petalled.--Stam. filaments four; anthers compressed.To Line (Mil.) to form in a line, or place along any line ; Pist. germ roundish, inferior; style filiform; stigma
thus, “ To line men,” to dress any given body of men, so globose.—Per. berry juiceless ; seeds two. that they shall all collectively form an even line.
Species. The single species, the Linnært borealis, seu line hedges, a coast,” &c. to plant troops along hedges, Valerianella, Campanula, seu Nummularia, &c. the coasts, &c.
Two-Flowered Linnæa, is a perennial.
LINNÆAN System (Nat.) the mode of classification which || LIPODERMUS (Med.) Autodepuds, a disease in the prepuce, · Linnæus has framed for distinguishing plants, animals, and which prevents it from being drawn back; also a name for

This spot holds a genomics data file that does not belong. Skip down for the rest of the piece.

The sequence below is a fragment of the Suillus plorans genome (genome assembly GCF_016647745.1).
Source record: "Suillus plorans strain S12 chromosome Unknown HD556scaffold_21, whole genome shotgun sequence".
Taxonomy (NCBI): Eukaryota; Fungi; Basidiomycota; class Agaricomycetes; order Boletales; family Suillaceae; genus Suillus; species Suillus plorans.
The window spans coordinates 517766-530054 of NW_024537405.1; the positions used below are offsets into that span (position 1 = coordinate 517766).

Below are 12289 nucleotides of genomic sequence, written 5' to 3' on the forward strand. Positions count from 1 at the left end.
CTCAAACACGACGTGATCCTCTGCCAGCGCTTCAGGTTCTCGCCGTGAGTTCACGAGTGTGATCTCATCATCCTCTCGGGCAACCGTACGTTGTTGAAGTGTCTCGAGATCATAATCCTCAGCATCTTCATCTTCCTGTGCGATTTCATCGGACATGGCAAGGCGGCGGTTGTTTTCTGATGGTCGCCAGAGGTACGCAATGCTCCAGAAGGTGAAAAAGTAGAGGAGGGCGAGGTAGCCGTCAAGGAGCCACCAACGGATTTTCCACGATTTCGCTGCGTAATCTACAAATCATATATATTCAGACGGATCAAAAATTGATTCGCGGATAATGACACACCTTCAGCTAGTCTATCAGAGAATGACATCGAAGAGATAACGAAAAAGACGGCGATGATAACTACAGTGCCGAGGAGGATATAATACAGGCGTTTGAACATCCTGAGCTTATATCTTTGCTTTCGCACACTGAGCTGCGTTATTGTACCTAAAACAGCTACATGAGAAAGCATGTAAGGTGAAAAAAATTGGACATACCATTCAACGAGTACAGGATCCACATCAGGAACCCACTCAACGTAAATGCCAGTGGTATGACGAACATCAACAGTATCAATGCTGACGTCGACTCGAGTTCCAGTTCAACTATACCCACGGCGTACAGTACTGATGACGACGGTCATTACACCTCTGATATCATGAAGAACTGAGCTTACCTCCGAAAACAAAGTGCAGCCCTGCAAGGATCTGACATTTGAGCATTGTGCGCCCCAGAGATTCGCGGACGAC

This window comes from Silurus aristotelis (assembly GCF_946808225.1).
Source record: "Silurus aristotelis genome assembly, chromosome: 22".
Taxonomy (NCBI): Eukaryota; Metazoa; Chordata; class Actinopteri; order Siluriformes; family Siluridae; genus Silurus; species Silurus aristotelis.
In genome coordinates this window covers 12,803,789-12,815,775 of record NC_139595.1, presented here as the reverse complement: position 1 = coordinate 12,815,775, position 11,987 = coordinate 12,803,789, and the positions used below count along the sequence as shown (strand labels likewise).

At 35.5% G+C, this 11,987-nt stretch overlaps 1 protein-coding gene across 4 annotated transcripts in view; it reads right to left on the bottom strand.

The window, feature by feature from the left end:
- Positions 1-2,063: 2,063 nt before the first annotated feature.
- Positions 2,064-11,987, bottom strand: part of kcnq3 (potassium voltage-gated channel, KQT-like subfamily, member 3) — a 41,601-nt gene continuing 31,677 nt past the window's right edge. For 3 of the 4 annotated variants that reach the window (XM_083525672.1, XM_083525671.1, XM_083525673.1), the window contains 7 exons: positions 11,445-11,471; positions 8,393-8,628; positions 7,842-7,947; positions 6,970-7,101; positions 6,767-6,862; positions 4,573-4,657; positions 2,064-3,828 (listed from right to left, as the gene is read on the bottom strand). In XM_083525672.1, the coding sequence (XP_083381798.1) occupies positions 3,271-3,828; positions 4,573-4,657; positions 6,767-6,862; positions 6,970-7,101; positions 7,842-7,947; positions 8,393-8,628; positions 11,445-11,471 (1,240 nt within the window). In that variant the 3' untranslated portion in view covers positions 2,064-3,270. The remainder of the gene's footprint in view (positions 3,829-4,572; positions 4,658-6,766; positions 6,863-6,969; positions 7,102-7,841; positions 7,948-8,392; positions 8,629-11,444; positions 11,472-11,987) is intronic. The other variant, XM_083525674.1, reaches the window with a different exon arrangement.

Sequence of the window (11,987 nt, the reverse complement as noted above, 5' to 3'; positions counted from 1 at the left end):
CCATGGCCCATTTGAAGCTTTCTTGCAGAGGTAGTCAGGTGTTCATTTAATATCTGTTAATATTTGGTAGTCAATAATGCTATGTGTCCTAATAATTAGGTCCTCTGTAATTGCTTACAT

minerals, from each other by their external characters. one who has lost the prepuce. LI'NNET (Orn.) a bird of the finch kind, the Fringilla LIPOMA (Med.) from izos, fat; a solitary soft indolent
linota, which is mostly of a brown colour 54 inches long, tumour which arises from excess of the adeps in the feeds principally on hemp seeds, sings well, and lays five cellular membrane. eggs, rather white with chesnut spots.
LI'PPIA (Bot.) a genus of plants, Class 14 Didynamia, LINOCA'RPUM (Bot.) another name for the Linum.
Order 1 Gymnospermia. LINOCIE'RA (Bot.) a name given by Home to a genus of Generic Character. CAL. perianth one-leaved.-Cor. petal plants, Class 2 Diandria, Order 1 Monogynia.
one. -- STAM. filaments four; anthers simple.- Pist. LINOPHY'LLUM (Bot.) a species of Thesium.